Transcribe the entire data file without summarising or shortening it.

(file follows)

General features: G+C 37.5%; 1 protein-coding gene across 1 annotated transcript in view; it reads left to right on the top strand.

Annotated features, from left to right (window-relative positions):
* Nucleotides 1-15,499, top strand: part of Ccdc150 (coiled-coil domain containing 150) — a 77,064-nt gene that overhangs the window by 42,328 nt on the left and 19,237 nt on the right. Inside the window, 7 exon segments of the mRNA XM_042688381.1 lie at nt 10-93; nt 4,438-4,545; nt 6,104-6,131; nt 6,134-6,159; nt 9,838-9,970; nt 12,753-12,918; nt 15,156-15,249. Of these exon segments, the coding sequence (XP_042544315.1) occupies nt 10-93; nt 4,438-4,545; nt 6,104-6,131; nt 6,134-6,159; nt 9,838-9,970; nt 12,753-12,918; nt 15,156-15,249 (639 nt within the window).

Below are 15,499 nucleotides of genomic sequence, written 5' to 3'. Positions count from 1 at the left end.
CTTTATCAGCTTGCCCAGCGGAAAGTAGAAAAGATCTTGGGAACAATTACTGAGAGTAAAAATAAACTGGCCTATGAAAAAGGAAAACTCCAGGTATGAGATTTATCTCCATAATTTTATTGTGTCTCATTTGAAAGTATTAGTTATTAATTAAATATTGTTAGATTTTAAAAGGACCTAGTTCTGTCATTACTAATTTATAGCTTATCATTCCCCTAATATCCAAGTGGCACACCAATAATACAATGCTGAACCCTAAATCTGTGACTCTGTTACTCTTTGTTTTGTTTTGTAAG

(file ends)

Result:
General features: G+C 37.5%; 1 protein-coding gene across 1 annotated transcript in view; it reads left to right on the top strand.

Annotated features, from left to right (window-relative positions):
* Nucleotides 1-15,499, top strand: part of Ccdc150 (coiled-coil domain containing 150) — a 77,064-nt gene that overhangs the window by 42,328 nt on the left and 19,237 nt on the right. Inside the window, 7 exon segments of the mRNA XM_042688381.1 lie at nt 10-93; nt 4,438-4,545; nt 6,104-6,131; nt 6,134-6,159; nt 9,838-9,970; nt 12,753-12,918; nt 15,156-15,249. Of these exon segments, the coding sequence (XP_042544315.1) occupies nt 10-93; nt 4,438-4,545; nt 6,104-6,131; nt 6,134-6,159; nt 9,838-9,970; nt 12,753-12,918; nt 15,156-15,249 (639 nt within the window).

Below are 15,499 nucleotides of genomic sequence, written 5' to 3'. Positions count from 1 at the left end.
CTTTATCAGCTTGCCCAGCGGAAAGTAGAAAAGATCTTGGGAACAATTACTGAGAGTAAAAATAAACTGGCCTATGAAAAAGGAAAACTCCAGGTATGAGATTTATCTCCATAATTTTATTGTGTCTCATTTGAAAGTATTAGTTATTAATTAAATATTGTTAGATTTTAAAAGGACCTAGTTCTGTCATTACTAATTTATAGCTTATCATTCCCCTAATATCCAAGTGGCACACCAATAATACAATGCTGAACCCTAAATCTGTGACTCTGTTACTCTTTGTTTTGTTTTGTAAG